A new device will be sent into space.
Specialists of the Space Research Institute of the Russian Academy of Sciences are preparing to conduct the first purely Russian study of neutron fluxes inside the space station on the ISS. For this purpose, a scientific device for detecting neutrons, “BTN-Neutron-M2,” will be used.
The neutron was discovered back in the 30s of the last century. It is an unstable heavy particle with a half-life of fewer than 10 minutes. Therefore, cases when it manages to fly from space to the Earth in its original form, are very rare. This can happen only as a result of very powerful solar flares. Primary neutrons from other galaxies do not reach us, and even more so.
It turns out that in the vicinity of the space station, mainly so-called secondary neutrons are detected, that is, those that arose as a result of the collision of primary radiation, that is, galactic rays coming from the depths of space (protons, electrons, and heavy nuclei) with the Earth’s atmosphere, the walls of the station or the bodies of the astronauts themselves.
So far, Russian scientists have had the opportunity to study neutrons only on the outer surface of the Zvezda module, where the BTN-Neutron-1 device is installed for this purpose. It measures the flow of neutrons reflected from the Earth’s atmosphere, whose density is less than the density of the station itself, which means that the potential harm from these neutrons for astronauts working outside is about an order of magnitude less. According to the available data, which was previously reported by specialists of the radiation safety service of crewed flights of the Institute of Biomedical Problems of the Russian Academy of Sciences, in the residential module, the radiation load from neutrons “multiplied” as a result of a collision with dense walls and devices of the module can be 10 times higher than outside.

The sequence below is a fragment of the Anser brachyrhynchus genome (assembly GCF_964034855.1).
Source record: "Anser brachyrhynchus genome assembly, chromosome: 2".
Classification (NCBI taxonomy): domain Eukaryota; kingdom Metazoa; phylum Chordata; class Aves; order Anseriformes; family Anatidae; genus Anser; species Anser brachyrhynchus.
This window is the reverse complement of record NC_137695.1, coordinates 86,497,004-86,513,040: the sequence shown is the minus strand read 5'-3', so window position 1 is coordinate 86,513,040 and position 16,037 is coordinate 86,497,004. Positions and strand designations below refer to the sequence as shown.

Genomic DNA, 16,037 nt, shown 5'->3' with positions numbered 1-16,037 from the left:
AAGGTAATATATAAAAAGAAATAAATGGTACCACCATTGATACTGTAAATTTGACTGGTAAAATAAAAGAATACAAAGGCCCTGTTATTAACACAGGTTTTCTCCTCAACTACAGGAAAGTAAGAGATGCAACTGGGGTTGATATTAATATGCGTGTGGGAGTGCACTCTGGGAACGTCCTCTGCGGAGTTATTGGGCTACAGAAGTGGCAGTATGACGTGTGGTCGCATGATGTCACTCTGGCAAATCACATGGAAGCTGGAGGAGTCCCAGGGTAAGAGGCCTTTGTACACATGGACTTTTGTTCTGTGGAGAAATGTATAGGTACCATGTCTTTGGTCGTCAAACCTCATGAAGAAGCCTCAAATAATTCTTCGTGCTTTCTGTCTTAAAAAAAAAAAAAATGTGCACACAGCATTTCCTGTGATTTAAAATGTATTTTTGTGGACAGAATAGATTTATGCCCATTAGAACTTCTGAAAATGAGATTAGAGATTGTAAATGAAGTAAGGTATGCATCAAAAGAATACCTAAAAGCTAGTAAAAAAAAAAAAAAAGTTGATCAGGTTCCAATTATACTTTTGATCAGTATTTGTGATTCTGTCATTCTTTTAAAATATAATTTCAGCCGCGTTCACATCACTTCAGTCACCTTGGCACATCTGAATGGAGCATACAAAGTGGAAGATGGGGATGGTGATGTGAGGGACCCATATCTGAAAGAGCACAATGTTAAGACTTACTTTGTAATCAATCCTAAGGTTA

Now scientists have decided to clarify these indicators. To do this, in about two years, it is planned to send a new device – “BTN-Neutron-2” to the station and install it in the recently docked Nauka module. If all the standard Russian dosimeters on board focus only on charged particles, the new one will complement the picture. There is evidence that neutrons can add another 20-30 percent to the radiation dose currently being determined by astronauts.
It is assumed that the research with the “BTN-Neutron” after the delivery of the second spacecraft to the ISS will surpass many foreign and domestic studies since, for the first time, scientists will simultaneously measure the characteristics of neutron fluxes with detectors placed outside and inside the spacecraft. This technique will allow us to build an engineering model of the general neutron background on the ISS and create radiation protection means against these heavy particles in the future.
Polyethylene and boron-10, capable of slowing down and absorbing recalcitrant particles, respectively, can become applicants for such funds. This combination was first tested by scientists when the Russian LAND neutron detector was sent into lunar orbit on the American LRO spacecraft in 2009.